In our everyday life we come upon many different situations and we manage to handle them with a positive outcome. Especially in the world of sport, many people believe in luck but others trust skills, talent and hard work. The truth is that sometimes it’s hard to judge with certainty if it was a matter of luck or matter of skill.

In sailing we constantly face many fluctuating parameters, such as the wind, the clouds, the waves, the sea current and of course, our opponents. Talking about tactics, there are million situations when one boat sailed alone in a different direction compared to the rest of the fleet and came ahead, was this luck or knowledge?

Now we are not going to analyze sailing tactics (maybe in an upcoming blog post) but we will analyze the video found below.

This video was filmed in Lake Garda while I was preparing for the Star Sailors League with a very experienced Star crew Markus Koy from Germany.

Our intention was to gybe from starboard tack to port. In windier conditions the crew is back at the cockpit near the helm and handles the backstays to make sure the mast will stay upright (the only line preventing the mast from falling over). The windward backstay is always tight and the leeward is loose, to allow for the boom to open at wider angles and sail downwind.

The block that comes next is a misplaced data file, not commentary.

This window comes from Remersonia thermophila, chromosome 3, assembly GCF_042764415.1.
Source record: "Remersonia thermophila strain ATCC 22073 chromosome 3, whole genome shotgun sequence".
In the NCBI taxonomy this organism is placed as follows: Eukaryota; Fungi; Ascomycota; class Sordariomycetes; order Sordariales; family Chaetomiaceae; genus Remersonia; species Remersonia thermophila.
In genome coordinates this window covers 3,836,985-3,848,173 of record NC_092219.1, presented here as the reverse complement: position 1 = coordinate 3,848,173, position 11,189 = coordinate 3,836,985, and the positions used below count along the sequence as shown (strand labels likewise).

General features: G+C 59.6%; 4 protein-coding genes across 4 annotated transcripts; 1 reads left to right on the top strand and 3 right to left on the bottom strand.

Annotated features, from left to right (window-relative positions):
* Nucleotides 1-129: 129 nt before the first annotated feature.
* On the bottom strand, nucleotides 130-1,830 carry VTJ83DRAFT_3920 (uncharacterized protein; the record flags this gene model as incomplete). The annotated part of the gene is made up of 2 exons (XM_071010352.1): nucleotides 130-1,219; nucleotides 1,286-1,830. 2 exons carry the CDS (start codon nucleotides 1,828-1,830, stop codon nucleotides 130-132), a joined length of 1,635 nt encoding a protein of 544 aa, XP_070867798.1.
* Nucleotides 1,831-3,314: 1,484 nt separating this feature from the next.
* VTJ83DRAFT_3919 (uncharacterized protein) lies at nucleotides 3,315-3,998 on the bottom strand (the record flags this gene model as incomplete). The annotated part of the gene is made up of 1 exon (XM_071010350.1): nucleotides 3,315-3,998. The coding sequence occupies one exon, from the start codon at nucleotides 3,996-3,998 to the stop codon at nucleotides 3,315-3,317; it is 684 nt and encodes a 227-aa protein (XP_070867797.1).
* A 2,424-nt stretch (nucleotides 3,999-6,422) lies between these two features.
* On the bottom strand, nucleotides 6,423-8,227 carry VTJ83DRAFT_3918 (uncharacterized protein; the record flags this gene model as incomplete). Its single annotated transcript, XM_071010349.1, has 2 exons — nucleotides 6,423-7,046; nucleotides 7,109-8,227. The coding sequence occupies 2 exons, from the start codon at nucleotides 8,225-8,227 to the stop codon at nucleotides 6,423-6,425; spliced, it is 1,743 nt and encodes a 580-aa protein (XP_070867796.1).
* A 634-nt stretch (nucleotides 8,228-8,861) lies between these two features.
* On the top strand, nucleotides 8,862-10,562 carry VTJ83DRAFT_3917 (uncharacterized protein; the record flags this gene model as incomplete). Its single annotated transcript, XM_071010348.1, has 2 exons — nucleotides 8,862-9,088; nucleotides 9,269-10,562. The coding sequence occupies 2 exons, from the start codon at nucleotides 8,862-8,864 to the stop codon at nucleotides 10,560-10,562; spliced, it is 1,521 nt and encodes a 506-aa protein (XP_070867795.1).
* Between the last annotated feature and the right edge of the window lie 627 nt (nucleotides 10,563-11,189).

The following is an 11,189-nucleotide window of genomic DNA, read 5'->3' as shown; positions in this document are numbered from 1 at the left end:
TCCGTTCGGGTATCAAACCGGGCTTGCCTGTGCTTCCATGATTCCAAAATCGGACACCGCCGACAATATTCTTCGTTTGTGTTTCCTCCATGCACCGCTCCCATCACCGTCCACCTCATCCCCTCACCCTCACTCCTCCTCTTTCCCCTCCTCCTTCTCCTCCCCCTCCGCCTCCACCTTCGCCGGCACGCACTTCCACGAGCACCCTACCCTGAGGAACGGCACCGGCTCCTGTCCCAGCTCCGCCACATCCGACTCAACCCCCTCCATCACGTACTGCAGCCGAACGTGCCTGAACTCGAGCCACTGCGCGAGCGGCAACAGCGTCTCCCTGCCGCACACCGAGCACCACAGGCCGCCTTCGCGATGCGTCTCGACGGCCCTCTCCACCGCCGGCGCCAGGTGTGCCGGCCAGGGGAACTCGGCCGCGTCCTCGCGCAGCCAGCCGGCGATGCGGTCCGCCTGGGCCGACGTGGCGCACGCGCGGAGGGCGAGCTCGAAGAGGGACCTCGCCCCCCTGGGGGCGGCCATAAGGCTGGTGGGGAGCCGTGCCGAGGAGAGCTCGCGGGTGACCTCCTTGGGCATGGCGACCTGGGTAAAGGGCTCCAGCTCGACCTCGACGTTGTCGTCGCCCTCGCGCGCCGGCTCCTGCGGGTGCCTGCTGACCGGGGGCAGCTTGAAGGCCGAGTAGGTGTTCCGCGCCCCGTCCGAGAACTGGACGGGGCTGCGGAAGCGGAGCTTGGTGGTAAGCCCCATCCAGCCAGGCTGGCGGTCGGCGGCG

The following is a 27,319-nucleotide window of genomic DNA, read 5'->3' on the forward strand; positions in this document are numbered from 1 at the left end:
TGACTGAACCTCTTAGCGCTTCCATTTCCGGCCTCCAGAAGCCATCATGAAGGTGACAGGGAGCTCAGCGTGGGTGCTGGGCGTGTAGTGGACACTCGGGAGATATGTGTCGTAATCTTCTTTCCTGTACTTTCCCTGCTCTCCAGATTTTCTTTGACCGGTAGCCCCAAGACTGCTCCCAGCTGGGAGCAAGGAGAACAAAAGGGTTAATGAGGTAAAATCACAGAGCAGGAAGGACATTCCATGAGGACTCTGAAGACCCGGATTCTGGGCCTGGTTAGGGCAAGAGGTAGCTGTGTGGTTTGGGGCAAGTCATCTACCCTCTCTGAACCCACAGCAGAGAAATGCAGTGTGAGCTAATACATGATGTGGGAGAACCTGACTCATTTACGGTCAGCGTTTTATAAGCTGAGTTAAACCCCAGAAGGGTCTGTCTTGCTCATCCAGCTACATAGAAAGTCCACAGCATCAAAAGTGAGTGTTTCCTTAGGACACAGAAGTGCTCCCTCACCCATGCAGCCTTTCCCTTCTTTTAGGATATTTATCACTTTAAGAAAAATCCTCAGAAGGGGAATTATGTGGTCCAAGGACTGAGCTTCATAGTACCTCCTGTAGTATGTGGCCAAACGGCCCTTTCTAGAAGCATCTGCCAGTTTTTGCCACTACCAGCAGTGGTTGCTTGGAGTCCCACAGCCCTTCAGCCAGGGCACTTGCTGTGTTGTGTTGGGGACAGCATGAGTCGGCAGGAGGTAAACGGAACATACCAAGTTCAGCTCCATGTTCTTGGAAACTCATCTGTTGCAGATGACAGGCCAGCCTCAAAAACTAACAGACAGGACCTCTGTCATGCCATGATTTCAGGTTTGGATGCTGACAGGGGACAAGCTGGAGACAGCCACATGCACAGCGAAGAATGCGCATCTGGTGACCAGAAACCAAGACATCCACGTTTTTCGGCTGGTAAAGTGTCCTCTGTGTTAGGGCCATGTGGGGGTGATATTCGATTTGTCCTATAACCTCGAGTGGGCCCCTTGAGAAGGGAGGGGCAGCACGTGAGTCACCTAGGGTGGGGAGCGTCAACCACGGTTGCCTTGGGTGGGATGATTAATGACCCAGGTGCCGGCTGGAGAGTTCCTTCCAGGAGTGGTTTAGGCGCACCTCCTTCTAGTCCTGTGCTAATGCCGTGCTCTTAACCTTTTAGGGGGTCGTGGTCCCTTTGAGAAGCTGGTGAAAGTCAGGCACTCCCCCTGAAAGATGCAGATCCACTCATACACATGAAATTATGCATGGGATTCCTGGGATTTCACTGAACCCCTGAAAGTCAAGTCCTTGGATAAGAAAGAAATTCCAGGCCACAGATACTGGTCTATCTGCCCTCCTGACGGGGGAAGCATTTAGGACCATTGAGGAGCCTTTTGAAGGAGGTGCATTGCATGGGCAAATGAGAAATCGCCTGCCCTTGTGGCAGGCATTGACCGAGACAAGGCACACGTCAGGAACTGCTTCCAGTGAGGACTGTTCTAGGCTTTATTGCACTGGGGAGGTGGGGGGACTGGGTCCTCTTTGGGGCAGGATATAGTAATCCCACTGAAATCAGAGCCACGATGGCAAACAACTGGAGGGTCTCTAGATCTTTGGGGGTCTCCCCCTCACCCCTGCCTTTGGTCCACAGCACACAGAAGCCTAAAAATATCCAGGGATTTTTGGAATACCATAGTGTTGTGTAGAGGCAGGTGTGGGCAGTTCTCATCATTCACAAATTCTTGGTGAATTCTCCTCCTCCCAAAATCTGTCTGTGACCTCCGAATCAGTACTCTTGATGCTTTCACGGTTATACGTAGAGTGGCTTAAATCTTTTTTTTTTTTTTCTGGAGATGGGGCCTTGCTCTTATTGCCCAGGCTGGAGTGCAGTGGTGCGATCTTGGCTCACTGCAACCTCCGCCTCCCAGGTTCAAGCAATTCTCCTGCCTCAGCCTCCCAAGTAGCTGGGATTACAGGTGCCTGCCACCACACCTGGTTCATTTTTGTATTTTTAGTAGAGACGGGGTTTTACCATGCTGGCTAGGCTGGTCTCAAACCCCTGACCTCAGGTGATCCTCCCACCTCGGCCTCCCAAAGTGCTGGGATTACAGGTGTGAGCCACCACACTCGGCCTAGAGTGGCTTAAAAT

As it can be seen in the video, I initially had difficulty to bring the main sheet in and perform the gybe (maybe I should be lifting more weights at the gym!). Perhaps it was a sign that the mast was more in front than needed, something which makes the bow to push lower making it easier to surf on waves.

Once the main sheet was pulled over you can see the mast going rapidly forward, and expect it to break but Markus saved it.

So, what happened? Markus released the starboard backstay and pulled the port once but the rope uncleated from the cleat, as a result the mast was not being held; however, he managed to pull it back in (a huge force was needed) and saved the mast. If he was milliseconds late, or if a gust came, the mast would have broken.

The big question is: Was this luck or skill?

In my opinion it was both. If Markus was not so experienced, strong and concentrated, the mast would have broken (note that he never lost a mast as a star crew). On the other hand, if he was late for milliseconds or a gust came as previously mentioned, this would have resulted in a broken mast again.

But you know what’s the lesson from this? Markus was complaining about the position of the cleat compared to his boat, so always adjust your equipment to your needs.